References
[1]
Ahn PM (1993). Tropical soils and fertilizer use. Long man group, UK.
[2]
Alam MZ, SA Haider (2006). Growth attributes of barley (Hordeum vulgare L.) cultivars in relation to different doses of nitrogen fertilizer. Journal of Life Earth Science. 1: 77-82.
[3]
Alcoz M, M Frank, V Haby (1993). Nitrogen fertilizer timing effect on wheat production, nitrogen uptake efficiency, and residual soil nitrogen. Agronomy Journal, 85: 1198-1203.
[4]
Anderson PM, EA Oelke, SR Simmons (2002). Growth and Development Guide for Spring Barley. University of Minnesota, USA.
[5]
Anonymous (1996). Small grain production. Ohio Agronomy guide, Bulletin 472 Ohio State University, USA.
[6]
Caldicott JJ AM Nuttall (1979). A method for the assessment of lodging in cereal crops. Journal of National and International Agriculture and Botany, 15: 88-91.
[7]
Chapman RC, LP Carter (1976). Crop production: principles and practices. Freeman Company, USA.
[8]
CLDB (Canada land development branch). 2001. Crop fertilization guide. New Nouveau Brunswick, Canada.
[9]
Damene Darota (2003). Yield Response of Bread Wheat (Triticum aestivum L.) to applied Levels of N and P Fertilizers on Nitisol of Dawro Zone, Southwestern Ethiopia, M.Sc. thesis. Haramaya University, Haramaya.
[10]
Desta Beyene (1987). Effect of liming and N and P fertilizers on grain yield of barley. Ethiopian Journal of Agricultural Sciences (1): 1-13.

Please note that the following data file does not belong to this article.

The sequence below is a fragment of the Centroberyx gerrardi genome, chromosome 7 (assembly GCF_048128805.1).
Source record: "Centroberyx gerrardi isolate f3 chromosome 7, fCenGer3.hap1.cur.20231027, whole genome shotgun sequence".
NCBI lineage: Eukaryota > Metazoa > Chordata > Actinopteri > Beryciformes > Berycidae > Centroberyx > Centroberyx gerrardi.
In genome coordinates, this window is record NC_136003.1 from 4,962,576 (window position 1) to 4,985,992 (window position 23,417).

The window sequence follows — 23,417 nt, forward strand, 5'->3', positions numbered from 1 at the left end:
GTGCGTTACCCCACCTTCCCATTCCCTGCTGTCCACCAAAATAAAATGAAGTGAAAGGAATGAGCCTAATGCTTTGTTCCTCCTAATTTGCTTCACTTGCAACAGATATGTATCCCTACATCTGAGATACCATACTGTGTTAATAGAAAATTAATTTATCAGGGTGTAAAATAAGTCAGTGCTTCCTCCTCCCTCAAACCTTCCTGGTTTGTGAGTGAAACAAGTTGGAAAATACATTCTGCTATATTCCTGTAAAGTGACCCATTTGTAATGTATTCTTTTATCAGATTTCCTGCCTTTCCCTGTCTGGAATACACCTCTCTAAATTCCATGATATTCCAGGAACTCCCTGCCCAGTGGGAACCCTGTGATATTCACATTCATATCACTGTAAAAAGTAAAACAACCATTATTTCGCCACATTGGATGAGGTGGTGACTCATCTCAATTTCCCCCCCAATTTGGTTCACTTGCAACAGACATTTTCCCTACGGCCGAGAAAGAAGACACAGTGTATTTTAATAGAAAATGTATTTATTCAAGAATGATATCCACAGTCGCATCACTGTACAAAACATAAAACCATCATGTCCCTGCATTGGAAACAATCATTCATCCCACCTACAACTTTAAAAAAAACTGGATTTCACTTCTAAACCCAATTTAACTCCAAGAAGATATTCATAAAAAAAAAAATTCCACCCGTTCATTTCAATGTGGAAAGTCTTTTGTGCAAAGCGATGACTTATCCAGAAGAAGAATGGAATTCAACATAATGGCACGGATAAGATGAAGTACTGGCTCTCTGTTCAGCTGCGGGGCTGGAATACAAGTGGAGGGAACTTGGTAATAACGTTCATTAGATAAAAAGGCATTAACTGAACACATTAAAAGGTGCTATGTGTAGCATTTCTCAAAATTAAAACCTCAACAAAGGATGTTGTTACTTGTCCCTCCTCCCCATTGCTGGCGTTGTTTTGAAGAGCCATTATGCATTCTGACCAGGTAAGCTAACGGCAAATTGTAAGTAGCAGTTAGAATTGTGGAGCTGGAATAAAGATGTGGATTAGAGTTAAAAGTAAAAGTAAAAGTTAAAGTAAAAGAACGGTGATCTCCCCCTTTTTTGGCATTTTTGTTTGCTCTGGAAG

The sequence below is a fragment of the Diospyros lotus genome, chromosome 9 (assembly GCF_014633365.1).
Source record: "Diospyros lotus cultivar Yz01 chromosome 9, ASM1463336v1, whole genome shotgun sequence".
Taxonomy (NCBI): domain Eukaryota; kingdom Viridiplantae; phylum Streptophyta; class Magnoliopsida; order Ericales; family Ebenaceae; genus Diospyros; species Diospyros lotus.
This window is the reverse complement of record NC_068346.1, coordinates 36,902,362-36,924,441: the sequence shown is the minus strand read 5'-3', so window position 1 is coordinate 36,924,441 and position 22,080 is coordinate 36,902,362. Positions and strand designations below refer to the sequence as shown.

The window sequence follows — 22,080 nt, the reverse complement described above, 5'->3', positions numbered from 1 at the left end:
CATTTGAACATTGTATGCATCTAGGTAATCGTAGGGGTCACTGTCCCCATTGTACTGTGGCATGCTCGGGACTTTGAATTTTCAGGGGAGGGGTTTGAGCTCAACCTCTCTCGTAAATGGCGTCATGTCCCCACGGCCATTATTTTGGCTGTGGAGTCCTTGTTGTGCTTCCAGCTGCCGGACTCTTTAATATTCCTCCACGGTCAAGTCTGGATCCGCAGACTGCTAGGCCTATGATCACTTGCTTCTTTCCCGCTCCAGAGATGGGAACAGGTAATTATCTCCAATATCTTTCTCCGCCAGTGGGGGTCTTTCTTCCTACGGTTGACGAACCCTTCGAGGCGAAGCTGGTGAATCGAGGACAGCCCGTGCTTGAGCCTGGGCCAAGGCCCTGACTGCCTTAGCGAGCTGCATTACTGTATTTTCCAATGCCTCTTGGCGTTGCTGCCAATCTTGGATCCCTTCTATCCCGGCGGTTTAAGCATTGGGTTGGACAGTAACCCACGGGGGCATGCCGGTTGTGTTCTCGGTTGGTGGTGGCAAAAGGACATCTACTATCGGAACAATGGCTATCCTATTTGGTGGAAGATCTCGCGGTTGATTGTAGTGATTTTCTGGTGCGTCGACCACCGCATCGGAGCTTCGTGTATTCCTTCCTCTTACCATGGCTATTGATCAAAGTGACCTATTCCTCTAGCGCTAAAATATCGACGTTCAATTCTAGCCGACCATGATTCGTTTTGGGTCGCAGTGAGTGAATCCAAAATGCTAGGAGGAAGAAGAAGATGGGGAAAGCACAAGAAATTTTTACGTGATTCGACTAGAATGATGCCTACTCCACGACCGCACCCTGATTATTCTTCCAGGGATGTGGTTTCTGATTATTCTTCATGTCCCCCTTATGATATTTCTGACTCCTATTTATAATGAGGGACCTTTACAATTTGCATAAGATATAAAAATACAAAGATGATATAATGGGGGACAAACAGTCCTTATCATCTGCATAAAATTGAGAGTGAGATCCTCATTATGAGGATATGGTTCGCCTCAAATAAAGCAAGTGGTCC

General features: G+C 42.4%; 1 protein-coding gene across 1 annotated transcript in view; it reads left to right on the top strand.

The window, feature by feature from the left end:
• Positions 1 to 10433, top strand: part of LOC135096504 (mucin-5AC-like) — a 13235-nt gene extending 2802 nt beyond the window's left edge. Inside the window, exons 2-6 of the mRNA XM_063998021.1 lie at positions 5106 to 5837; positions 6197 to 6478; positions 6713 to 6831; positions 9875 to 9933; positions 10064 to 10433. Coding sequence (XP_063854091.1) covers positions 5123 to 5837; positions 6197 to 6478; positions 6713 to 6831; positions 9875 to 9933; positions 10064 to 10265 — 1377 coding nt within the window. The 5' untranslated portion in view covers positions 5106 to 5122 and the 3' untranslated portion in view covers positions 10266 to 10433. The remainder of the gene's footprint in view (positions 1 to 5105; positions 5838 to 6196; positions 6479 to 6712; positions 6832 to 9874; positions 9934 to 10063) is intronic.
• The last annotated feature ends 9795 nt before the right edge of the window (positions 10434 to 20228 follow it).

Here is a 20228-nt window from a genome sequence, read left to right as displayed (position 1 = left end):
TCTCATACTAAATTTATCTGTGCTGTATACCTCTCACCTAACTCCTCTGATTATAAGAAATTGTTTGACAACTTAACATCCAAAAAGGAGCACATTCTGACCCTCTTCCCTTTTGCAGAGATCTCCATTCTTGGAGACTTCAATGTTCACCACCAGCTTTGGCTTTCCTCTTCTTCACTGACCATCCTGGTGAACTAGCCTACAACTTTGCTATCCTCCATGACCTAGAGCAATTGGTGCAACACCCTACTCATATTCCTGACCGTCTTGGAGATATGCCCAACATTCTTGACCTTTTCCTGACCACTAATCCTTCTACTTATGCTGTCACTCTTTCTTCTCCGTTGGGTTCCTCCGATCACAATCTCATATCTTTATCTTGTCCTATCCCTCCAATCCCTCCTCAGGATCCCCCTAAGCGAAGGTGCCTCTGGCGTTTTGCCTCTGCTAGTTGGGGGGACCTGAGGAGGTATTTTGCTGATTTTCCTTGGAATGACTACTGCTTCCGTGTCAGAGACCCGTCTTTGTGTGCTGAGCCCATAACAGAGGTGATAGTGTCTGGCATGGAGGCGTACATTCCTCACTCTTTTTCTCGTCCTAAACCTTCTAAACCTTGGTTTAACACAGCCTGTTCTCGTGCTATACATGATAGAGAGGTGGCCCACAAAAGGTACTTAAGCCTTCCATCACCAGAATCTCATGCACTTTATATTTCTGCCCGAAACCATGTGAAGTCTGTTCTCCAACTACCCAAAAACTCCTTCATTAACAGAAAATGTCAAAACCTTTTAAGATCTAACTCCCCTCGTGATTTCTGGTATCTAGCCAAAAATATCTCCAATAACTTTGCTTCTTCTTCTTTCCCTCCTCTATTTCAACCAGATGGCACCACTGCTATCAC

[11]
Edney MJ, KH Tipples (1997). Crop bulletin. ISSN 1182-4417, No 235. Grain Research Laboratory, Canadian grain comission, Canada.
[12]
Grando S, HG Macpherson (eds.) (2005). Food Barley: Importance, Uses and Local Knowledge. Proceedings of the International Workshop on Food Barley Improvement, 14-17 January 2002, Hammamet, Tunisia. ICARDA, Aleppo, Syria, x+156 pp. En.
[13]
Hailu G, Van Luer Joop (1996). Barley research in Ethiopia: Past work and future prospects. Proceedings of the first Barley Research Review workshop, 16-19 October 1993, Addis Ababa.
[14]
Havlin JL, JD Beaton, SL Tisdale, WL Nelson (1999). Soil fertility and fertilizers: An introduction to nutrient management. Prentice Hall, New York, 499p.
[15]
IAR (Institute of Agricultural Research) (1979). Cooperative program for Chencha. IAR/ADD progress report for 1975-1976. Addis Ababa, Ethiopia.
[16]
ICARDA (International Center for Agricultural Research in Dry Areas) (2008). Barley improvement production, Allepo, Syria
[17]